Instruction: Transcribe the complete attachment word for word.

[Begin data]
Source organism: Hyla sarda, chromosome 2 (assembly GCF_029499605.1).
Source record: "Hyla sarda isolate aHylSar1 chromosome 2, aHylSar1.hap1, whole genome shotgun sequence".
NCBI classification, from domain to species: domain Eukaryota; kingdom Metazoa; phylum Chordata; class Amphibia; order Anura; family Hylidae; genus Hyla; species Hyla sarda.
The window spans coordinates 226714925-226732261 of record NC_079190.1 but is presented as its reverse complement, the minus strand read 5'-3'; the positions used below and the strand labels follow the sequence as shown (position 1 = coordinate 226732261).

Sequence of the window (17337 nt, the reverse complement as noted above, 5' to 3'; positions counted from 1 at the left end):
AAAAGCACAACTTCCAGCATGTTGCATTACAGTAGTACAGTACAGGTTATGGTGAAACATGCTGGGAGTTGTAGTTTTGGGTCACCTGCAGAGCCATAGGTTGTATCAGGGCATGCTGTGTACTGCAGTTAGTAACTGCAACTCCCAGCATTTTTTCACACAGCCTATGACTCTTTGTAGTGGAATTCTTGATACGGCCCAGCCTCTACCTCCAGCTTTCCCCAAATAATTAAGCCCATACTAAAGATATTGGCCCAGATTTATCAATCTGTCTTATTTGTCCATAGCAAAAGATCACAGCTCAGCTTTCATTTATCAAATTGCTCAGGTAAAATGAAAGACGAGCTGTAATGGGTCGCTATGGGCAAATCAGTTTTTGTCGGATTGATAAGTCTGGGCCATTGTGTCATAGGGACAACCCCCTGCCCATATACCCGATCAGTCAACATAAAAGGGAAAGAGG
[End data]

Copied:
Source organism: Hyla sarda, chromosome 2 (assembly GCF_029499605.1).
Source record: "Hyla sarda isolate aHylSar1 chromosome 2, aHylSar1.hap1, whole genome shotgun sequence".
NCBI classification, from domain to species: domain Eukaryota; kingdom Metazoa; phylum Chordata; class Amphibia; order Anura; family Hylidae; genus Hyla; species Hyla sarda.
The window spans coordinates 226714925-226732261 of record NC_079190.1 but is presented as its reverse complement, the minus strand read 5'-3'; the positions used below and the strand labels follow the sequence as shown (position 1 = coordinate 226732261).

Sequence of the window (17337 nt, the reverse complement as noted above, 5' to 3'; positions counted from 1 at the left end):
AAAAGCACAACTTCCAGCATGTTGCATTACAGTAGTACAGTACAGGTTATGGTGAAACATGCTGGGAGTTGTAGTTTTGGGTCACCTGCAGAGCCATAGGTTGTATCAGGGCATGCTGTGTACTGCAGTTAGTAACTGCAACTCCCAGCATTTTTTCACACAGCCTATGACTCTTTGTAGTGGAATTCTTGATACGGCCCAGCCTCTACCTCCAGCTTTCCCCAAATAATTAAGCCCATACTAAAGATATTGGCCCAGATTTATCAATCTGTCTTATTTGTCCATAGCAAAAGATCACAGCTCAGCTTTCATTTATCAAATTGCTCAGGTAAAATGAAAGACGAGCTGTAATGGGTCGCTATGGGCAAATCAGTTTTTGTCGGATTGATAAGTCTGGGCCATTGTGTCATAGGGACAACCCCCTGCCCATATACCCGATCAGTCAACATAAAAGGGAAAGAGG